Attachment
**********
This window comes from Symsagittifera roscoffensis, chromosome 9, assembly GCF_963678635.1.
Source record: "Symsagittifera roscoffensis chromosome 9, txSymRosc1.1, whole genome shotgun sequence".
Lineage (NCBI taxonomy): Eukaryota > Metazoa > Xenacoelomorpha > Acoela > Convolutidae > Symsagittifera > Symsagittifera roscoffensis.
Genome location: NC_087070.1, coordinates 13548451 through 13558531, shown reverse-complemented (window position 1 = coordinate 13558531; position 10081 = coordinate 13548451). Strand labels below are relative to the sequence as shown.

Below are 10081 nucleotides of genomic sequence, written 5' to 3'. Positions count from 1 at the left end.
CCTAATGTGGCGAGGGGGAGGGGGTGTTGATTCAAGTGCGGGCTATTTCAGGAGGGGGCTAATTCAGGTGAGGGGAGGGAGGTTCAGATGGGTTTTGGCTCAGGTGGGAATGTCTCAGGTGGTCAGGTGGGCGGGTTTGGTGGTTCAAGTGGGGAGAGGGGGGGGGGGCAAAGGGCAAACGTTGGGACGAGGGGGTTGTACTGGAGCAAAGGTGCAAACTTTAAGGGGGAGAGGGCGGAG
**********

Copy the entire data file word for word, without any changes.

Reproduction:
This window comes from Symsagittifera roscoffensis, chromosome 9, assembly GCF_963678635.1.
Source record: "Symsagittifera roscoffensis chromosome 9, txSymRosc1.1, whole genome shotgun sequence".
Lineage (NCBI taxonomy): Eukaryota > Metazoa > Xenacoelomorpha > Acoela > Convolutidae > Symsagittifera > Symsagittifera roscoffensis.
Genome location: NC_087070.1, coordinates 13548451 through 13558531, shown reverse-complemented (window position 1 = coordinate 13558531; position 10081 = coordinate 13548451). Strand labels below are relative to the sequence as shown.

Below are 10081 nucleotides of genomic sequence, written 5' to 3'. Positions count from 1 at the left end.
CCTAATGTGGCGAGGGGGAGGGGGTGTTGATTCAAGTGCGGGCTATTTCAGGAGGGGGCTAATTCAGGTGAGGGGAGGGAGGTTCAGATGGGTTTTGGCTCAGGTGGGAATGTCTCAGGTGGTCAGGTGGGCGGGTTTGGTGGTTCAAGTGGGGAGAGGGGGGGGGGGCAAAGGGCAAACGTTGGGACGAGGGGGTTGTACTGGAGCAAAGGTGCAAACTTTAAGGGGGAGAGGGCGGAG